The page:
02/10/2016

A little more about who I am

I wrote this while I was snuggling my sleeping baby and I had my cell phone with me. He wasn’t sleeping without my heartbeat, so instead of feeling trapped I did some cathartic swipe authorship!

2/10/2016
1:20 PM

There’s this wild place in my heart filled with the geography of my childhood. If you had asked me when I was a teenager, I would’ve told you that my life had been pretty good up to then. Now that I look back, I realize how raw, unsafe, and downright scary it had been at times. People in my family used to say, “You’re going to turn out alright, after all!” And other such things. To imply that I was reasonably well-adjusted despite my circumstances.

Somebody recently quipped that I must be so generous because I grew up so spoiled and wealthy. What really surprised me is that it came from one of the few adults who was actually there! And it was like that. We had money and then we were going to the food bank. One day mom drove a brand new maxima and the next she drove a wood paneled station wagon we nicknamed Bertha. Bertha smelled like burning oil and rotting vinyl.

Then we moved to a very fancy double wide trailer parked in a very good school district… By Illinois standards. And my father sent a limo to the trailer park to take my brother and I to the airport to go to Hawaii. It really was a weird juxtaposition.

There are a lot of people still in my life who have started to realize that I’m not making things up. I’ve had a wild time. I’m a product of that.

Here’s the thing I’m always impressed by: How little of that history stuck to me. How much my own brand of wildness is my own creation. How it informs my behavior and current circumstances almost wholly.

It would be easy to point to my happiness as a “fake it till you make it” or some other disingenuous life philosophy. After all, I’m only committed to fully enjoying my life – not proving whether I’m being successful or right at it. That makes it easy for outsiders looking in to think or say hilarious things to me. Things like, “Calm down, this situation doesn’t call for this much enthusiasm!” And, “Wow! You can find the ‘silver lining’ for anything!” Whatever that means.

Here it is: I am completely self centered and singularly focused. My overarching commitment is to fully enjoy my life. Now think this through, because it ends up benefiting everyone I contact. It’s personal growth and learning to the max. I’m always finding genius new ways to enjoy life. Everyone around me willing to play gets some love. I have a fountain of joy overflowing in my soul.

I get upset when people I care about start playing and then find their limit, their capacity for this experience, so quickly. It could be as simple as my attempt to acknowledge their greatness. Like attracts like. Dimming your own greatness or rejecting my recognition has a backlash. If you can’t see what I see, you can’t recognize it in anyone else, either. You’re smaller for it. Your experience of living shrinks. I’m not going to squeeze down to fit in that tiny box. Relationship hazard!

I like to think my greatness and living my life just the way I like shines a bright possibility for joy to the people around me. That kind of love feeds on itself. Sometimes I get echoes back. This always gives me goosebumps: A friend of a friend repeating back something I find myself saying often… Such as, “I’m a tender bean!” Or “Takes one to know one!” Or “I’m not sorry!”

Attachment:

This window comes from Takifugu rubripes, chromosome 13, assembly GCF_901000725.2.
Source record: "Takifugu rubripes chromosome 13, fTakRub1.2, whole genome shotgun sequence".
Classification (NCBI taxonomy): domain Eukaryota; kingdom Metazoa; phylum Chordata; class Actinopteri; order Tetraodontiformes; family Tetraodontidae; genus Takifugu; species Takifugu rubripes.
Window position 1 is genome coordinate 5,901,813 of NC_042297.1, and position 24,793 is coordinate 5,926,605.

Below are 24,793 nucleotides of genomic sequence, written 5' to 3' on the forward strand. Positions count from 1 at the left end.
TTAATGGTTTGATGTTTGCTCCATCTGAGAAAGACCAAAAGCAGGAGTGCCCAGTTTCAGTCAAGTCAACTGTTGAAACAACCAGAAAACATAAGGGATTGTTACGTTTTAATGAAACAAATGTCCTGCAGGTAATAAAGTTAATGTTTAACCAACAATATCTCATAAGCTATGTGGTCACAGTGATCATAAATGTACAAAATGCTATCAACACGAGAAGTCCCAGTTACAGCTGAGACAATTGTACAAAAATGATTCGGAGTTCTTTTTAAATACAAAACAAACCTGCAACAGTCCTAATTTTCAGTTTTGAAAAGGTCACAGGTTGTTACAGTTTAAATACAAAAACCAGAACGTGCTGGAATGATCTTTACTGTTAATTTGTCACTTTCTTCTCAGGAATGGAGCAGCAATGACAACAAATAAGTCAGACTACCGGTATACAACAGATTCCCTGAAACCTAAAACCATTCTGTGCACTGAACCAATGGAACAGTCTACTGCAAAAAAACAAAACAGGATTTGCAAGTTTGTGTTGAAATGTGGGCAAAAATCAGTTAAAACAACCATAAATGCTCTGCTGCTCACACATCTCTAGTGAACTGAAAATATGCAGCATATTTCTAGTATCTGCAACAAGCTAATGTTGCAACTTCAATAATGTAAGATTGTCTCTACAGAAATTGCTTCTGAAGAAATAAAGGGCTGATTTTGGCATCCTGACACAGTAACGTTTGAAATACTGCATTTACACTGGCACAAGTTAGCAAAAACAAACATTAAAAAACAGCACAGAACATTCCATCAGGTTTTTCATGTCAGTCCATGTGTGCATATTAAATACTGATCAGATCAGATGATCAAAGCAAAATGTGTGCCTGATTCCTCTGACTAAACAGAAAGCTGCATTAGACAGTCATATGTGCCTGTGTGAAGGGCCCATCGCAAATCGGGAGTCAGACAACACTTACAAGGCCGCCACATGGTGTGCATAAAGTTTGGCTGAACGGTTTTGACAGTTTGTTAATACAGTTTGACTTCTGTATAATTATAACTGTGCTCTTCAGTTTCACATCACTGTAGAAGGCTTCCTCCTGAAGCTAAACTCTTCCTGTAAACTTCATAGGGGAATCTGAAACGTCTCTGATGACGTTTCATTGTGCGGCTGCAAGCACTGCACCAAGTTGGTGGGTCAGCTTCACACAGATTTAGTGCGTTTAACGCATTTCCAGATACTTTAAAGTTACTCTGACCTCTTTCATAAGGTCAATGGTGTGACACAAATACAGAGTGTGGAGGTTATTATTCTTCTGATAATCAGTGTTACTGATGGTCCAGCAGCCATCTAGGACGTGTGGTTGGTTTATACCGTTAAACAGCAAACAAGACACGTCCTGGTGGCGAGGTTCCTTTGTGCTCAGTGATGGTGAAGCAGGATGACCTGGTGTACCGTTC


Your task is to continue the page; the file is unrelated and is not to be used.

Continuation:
It started when I was very small. I don’t know how old, maybe a toddler? Definitely before preschool. I’d wake up early and stare at things and meditate. I used to love peering out the window at trees and cars and watch the sky and birds and squirrels. Just being there in the world. It’s freeing, when you’re so little, to be present and realize all the things you can do. Sometimes as a kid, I would think adults don’t take what kids are doing seriously enough. I’m working hard to learn and grow. Play time is a lot of work. These puzzles aren’t simple. Learning to read is a huge accomplishment. Swimming is fun, and it also wears me out in the best way! I always need a snack and a nap afterward. Being a kid might be harder than being an adult. Imagine my surprise when I found out that adults don’t come home from their jobs with homework. They go to work, come home, get paid, that’s it! You don’t have work on top of work. And the better you do in school, the better you’re compensated for that work later. Wow! Easy. Nobody told me I could make millions golfing, though. Bunch of adults held out on me, harrumph.

What I want to tell you about is my Monet Water Lilies phase. I was 11 when it started. I’d walk down to the lake we lived near, walk around it or down the nearby hill, find trails or horse paths. I’d walk across little foot bridges over marshes filled with water lilies. Sun streaming down, filtered through green, leafy trees. Fresh pine nearby. Twisted old apple trees. The smell of wet things, bright shiny green frogs, the sense of everything around me vibrating with power. So much happy, peaceful life. I’d walk or ride my bike. I’d go as far as my legs could carry me. I’d call my mom if I had a quarter. Make sure she knew I was okay, or was coming to get me on her way home from work. Or find out i had to walk home. The best was when I’d wander to a friend’s house. Get off the bus after school, drop off my backpack, grab a snack and out the door. Off on a walkabout. Go swim in the lake or the river. Dry off while I walked. Find one of the bridges to walk over. Stop in the sunshine and breath it in. Think about how Claude Monet never had it so good. He always had to try to capture that moment with paint. All I had to do was relax.

I did this over and over for four years. Almost every day.

These moments defined the size and shape of my soul. My soul is a work of art.

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